Matt Kuchar is super steady and makes very few mistakes.
The Floridian is pretty good in all departments from tee to green, which ensures that most weeks he goes out there and plays pretty well. At the Players Championship at Sawgrass, he played ever so well.
Kuchar played good shot after good shot to win the tournament by two from Scotland's Martin Laird and has now risen up to fifth in the world rankings.
He remained very composed towards the end of the final round as his nerves would have been jangling coming down the 18th with a two-shot lead.
Had Rickie Fowler holed his birdie putt on the last, things might have been different, but Kuchar kept that buffer and, after avoiding the water, finished off his round very neatly to secure his first title since 2010, the year he also topped the PGA Tour money list.
Na looks like an accident waiting to happen on a golf course; there is just so much going on.
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Kuchar is not in the first flush of youth, like a Fowler or a Kyle Stanley, but at 33-years-old, he is in his prime. Over the next three or four seasons, he really should be making hay.
He reminds me a little bit of Jim Furyk, who was a consistent presence towards the top of the world rankings in the early-to-mid 2000s.
They are both very idiosyncratic in the way that they swing and aren't going to smash the ball 320 through the air and overpower a golf course, but they are very effective.
I also like the way that Kuchar is not afraid to make radical alterations to his game if he thinks it will make a difference, like he did when he changed his putting style after his successful 2010 campaign.
I guess his only weakness is that he hasn't converted all his consistent play into more wins - his Players success was only his fourth on Tour.
That is not a bad record but he should be doing more. Perhaps now that a victory of this magnitude has come along he'll get that extra bit of confidence and rack up more wins.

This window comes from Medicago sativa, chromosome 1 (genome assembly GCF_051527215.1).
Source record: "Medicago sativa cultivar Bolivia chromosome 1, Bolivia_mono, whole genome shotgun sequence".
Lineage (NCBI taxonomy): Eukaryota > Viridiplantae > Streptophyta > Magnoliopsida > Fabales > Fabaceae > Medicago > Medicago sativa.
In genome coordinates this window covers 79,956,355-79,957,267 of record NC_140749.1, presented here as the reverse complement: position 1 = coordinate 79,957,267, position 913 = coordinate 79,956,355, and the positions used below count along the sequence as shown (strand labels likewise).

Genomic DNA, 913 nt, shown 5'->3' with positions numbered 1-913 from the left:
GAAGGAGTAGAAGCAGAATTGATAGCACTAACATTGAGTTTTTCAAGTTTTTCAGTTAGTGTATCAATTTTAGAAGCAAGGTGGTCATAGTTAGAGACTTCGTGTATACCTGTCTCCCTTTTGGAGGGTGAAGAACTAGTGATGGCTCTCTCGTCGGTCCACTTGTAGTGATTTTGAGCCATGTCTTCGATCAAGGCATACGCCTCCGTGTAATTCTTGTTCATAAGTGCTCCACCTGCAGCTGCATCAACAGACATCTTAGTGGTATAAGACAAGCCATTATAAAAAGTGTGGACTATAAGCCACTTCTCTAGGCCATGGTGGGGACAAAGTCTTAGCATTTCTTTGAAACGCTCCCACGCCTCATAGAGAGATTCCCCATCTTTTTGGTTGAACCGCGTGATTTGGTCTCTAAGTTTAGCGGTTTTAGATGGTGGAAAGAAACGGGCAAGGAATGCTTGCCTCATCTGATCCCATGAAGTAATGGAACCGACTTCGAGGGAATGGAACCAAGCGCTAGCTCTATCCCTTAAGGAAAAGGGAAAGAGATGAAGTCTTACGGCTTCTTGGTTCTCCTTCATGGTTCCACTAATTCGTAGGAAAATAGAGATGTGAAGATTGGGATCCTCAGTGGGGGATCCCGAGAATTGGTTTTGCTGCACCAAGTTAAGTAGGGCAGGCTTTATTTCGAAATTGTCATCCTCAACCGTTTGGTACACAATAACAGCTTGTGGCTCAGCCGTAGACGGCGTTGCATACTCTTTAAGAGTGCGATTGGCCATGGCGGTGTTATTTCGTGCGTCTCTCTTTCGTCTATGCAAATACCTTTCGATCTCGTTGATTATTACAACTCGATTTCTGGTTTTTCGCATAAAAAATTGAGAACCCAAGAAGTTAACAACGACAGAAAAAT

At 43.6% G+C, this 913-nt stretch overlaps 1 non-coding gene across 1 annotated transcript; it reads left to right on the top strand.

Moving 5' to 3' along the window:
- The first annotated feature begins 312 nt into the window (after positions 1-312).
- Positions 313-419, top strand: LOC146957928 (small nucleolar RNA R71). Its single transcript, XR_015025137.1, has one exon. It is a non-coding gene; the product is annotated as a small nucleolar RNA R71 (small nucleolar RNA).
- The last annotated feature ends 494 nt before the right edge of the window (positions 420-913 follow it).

Kevin Na remained anything but steady as his pursuit of the Players title fall apart. He looks like an accident waiting to happen on a golf course; there is just so much going on.
He has got the caddie lining him up every shot and then has three or four swings before he hits the ball. It is very hard to watch and must be extremely hard for him to play.
He is actually a pretty good player but he needs to find a way to get over this sort of golfing Tourette's. I've seen JB Holmes go in, out, in, out and do the hokey-cokey before he takes a shot, while Sergio Garcia and Mark James have re-gripped the club 30 times because they cannot pull the trigger.
But I have never seen anyone like Na, who can get to the top of his swing, panic, stop and swish about a foot above the ball. And it's a case of ever-decreasing circles - the more it happens, the more difficult it is to shake off.
He needs to work on a practice routine on the range and say to himself: 'For the next six months, I am going to hit it like this and I don't care where I hit it or what score I shoot'. If he does that, he will find the ball goes where he wants it to and not where he fears it might.
Na's troubles have drawn the attention of Tiger Woods, who says that players should get a shot penalty for slow play. I am inclined to agree.
The shot penalty law does exist - if you have a 'bad time' you get a warning and if you have a second 'bad time' you get a shot deducted - the officials just choose not to invoke it.
I just don't think there is any excuse, especially for the second or third guy to take the shot. The first player has to take a bit more care and assess the situation, but when he is doing that, the others should be getting their stuff together.
Forty-five seconds is a long time to take a shot and I think penalties should be slapped out for those who waste too much time.
ROB'S SKY BET TIPS
Volvo World Matchplay Championship: Ian Poulter is the defending champion of this event and will fancy his chances of a repeat after putting in a few good performances of late. Nicolas Colsaerts has also played well in Malaga before but Branden Grace is my tip this week at 16/1 with Sky Bet. Two of his three wins this season have been in Volvo events and I reckon he can add to that tally.
Byron Nelson Championship: The organisers have assembled a good field in Texas. Matt Kuchar's odds are short at 11/1 but he may be tired after his exertions at the Players, while favourite Phil Mickelson has been patchy recently, as has last year's winner Keegan Bradley. DA Points did ever so well at Quail Hollow a couple of weeks back and could be value at 50/1, but I would back Carl Pettersson, who has been going well, which was emphasised by his victory at the Heritage in April. He's a 28/1 shot.